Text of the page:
Black men in Arkansas earn about $11,800 less than white men annually, a result of decades of "bad policy," according to a study released Thursday from a state advocacy group.
The study recommends four policy adjustments that could help alleviate the problem: create a state-level, refundable earned-income tax credit, revise certain legislation from the past four years, provide protection against wage theft and give more families paid leave.
Thursday's report is the first in a series by Arkansas Advocates for Children and Families -- which focuses on advocacy related to poverty, health and education -- that examines the effects of laws on black boys and men. It will conclude in June, communications director Amanda Hoelzeman said.
"This is just scratching the surface," said Eleanor Wheeler, a senior policy analyst with the group and author of the report. "This is an introduction to what the disparities are, and we are just starting to unpack and unravel the history of policies that got us to this place."
Black children are twice as likely to live in poverty as white children, the study states. That's why the study's recommendations focus on poverty, Wheeler said.
After years of missed opportunities, it has become harder for black families to build up wealth, Wheeler said.
One example is redlining in housing, she said. The term refers to the practice, once encouraged by federal housing policy, of drawing a red line around neighborhoods deemed "hazardous" to lenders and capital investment.
"That prevented certain groups from being able to build wealth through homeownership," Wheeler said.
Although redlining became illegal with the 1968 Fair Housing Act and subsequent court rulings, "that's a big one that we see having ripple effects over time," Wheeler said.
Arkansas Advocates for Children and Families' examination of how these kinds of policies have affected minority-group families started about a year ago, Wheeler said.
The group's first recommendation -- to create a state-level, refundable earned-income tax credit -- has been enacted by 24 states.
The Arkansas House of Representatives voted down a 2017 proposal to offer a state tax credit that was presented as relief for the lower-third income bracket, the Arkansas Democrat-Gazette previously reported.
Laws passed last year and in 2015 that cut unemployment benefits and expanded a drug screening program for Temporary Assistance for Needy Families Program applicants were also mentioned in Thursday's report as harmful to the black community.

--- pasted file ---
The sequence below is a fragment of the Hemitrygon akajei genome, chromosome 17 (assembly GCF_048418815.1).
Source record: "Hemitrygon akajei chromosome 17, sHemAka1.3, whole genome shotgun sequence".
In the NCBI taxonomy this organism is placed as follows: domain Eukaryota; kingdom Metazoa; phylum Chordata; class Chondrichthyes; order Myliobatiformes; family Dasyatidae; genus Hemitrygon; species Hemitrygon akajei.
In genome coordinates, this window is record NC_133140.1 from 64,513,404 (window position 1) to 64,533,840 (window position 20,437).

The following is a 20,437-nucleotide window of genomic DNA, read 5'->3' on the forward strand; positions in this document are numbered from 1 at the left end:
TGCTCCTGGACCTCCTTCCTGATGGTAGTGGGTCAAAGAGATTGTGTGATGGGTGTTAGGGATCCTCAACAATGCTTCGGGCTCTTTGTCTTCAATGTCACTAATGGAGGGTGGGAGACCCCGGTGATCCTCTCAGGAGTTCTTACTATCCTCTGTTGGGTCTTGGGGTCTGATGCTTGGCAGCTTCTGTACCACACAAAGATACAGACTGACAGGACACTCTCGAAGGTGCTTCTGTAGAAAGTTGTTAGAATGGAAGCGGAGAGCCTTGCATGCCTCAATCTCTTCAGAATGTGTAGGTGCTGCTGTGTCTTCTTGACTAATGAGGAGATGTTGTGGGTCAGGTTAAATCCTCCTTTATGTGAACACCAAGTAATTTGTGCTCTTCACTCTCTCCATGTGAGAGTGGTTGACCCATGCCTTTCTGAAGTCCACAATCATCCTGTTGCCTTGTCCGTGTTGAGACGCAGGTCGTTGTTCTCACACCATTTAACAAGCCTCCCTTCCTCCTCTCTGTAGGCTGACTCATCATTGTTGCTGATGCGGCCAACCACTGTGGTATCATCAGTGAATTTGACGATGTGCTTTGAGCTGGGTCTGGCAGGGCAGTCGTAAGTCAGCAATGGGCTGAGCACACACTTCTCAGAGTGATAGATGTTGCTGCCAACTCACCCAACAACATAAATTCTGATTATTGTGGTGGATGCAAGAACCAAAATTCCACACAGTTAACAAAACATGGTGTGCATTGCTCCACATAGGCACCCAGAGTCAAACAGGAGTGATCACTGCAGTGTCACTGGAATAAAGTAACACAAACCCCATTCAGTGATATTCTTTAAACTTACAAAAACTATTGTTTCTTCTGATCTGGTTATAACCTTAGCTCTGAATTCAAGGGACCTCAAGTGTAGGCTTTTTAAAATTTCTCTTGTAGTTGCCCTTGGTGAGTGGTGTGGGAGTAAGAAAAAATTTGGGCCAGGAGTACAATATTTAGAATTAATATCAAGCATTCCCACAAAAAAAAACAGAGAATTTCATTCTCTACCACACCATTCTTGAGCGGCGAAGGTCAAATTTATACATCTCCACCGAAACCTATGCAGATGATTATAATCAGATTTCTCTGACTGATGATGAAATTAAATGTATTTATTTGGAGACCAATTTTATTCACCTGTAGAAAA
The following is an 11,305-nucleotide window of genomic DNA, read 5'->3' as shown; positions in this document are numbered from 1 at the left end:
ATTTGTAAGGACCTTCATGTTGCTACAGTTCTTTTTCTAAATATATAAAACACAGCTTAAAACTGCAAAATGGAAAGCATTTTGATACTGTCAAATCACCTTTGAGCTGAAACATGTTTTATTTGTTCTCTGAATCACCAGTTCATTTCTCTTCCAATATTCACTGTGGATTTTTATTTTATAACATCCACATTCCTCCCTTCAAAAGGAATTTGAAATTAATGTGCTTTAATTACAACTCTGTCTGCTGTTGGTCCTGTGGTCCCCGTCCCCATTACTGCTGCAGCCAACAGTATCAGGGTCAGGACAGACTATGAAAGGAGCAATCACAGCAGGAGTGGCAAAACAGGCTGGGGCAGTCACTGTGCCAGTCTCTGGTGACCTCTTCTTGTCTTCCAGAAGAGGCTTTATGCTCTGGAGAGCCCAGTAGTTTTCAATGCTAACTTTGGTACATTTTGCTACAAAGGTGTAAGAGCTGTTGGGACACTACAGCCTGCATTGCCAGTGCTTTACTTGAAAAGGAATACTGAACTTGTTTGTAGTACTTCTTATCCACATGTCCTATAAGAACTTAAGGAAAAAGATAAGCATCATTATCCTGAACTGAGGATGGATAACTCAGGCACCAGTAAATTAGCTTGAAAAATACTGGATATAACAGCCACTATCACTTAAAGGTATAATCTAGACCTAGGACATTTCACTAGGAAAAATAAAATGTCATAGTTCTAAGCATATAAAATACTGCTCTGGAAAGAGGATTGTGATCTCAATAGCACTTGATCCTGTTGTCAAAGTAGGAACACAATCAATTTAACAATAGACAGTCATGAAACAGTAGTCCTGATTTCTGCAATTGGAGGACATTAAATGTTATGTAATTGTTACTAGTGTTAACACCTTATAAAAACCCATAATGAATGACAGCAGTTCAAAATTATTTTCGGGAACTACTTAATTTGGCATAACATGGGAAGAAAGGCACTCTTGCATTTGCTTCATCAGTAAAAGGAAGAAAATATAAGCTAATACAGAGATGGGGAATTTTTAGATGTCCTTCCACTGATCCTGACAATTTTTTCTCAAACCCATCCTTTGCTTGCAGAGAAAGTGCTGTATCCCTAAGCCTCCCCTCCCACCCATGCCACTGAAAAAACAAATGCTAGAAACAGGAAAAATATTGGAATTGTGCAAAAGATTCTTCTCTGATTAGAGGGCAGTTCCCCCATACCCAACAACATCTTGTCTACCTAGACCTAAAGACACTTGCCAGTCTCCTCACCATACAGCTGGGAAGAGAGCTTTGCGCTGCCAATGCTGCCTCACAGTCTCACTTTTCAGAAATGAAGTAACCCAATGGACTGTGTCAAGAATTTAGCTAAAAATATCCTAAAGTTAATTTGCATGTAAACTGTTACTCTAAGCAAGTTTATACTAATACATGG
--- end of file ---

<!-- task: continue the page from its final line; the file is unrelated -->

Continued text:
Rep. Vivian Flowers, D-Pine Bluff, said she argued against the drug-testing expansion; she felt it was not an efficient use of taxpayer money. Flowers is also chairman of the Arkansas Legislative Black Caucus.
"It's counterproductive for Arkansans who find themselves in a position where they are unable to take care of themselves fully," Flowers said.
Sen. Blake Johnson, R-Corning, who wrote the bill, said it is a tool to prepare people for the workforce.
"It has nothing to do with color," Johnson said. "It's part of the workforce program, so it's not got anything to do with color or culture or anything like that."
Wheeler said wage theft also is a problem in Arkansas because the state doesn't require employers to issue pay stubs. Pay stubs would record work hours so employees could contest errors.
The study praises the Natural State as a "leader in the region" because of 2017 legislation that requires four weeks of paid leave for new mothers who are state employees.
But Wheeler said this policy should be expanded to include more working people because -- according to the study -- 65 percent of Arkansans do not qualify under a federal law that allows 12 weeks of unpaid leave.
Flowers said she would support both pieces of legislation if they were proposed.
"Where we are as a state is not something that we should continue to look at in a vacuum," Flowers said. "When we compare ourselves to other states, where we are is unacceptable, and we can't continue to ignore people, to ignore families."
Metro on 05/18/2018
Print Headline: Report blames 'bad policy' for wage gap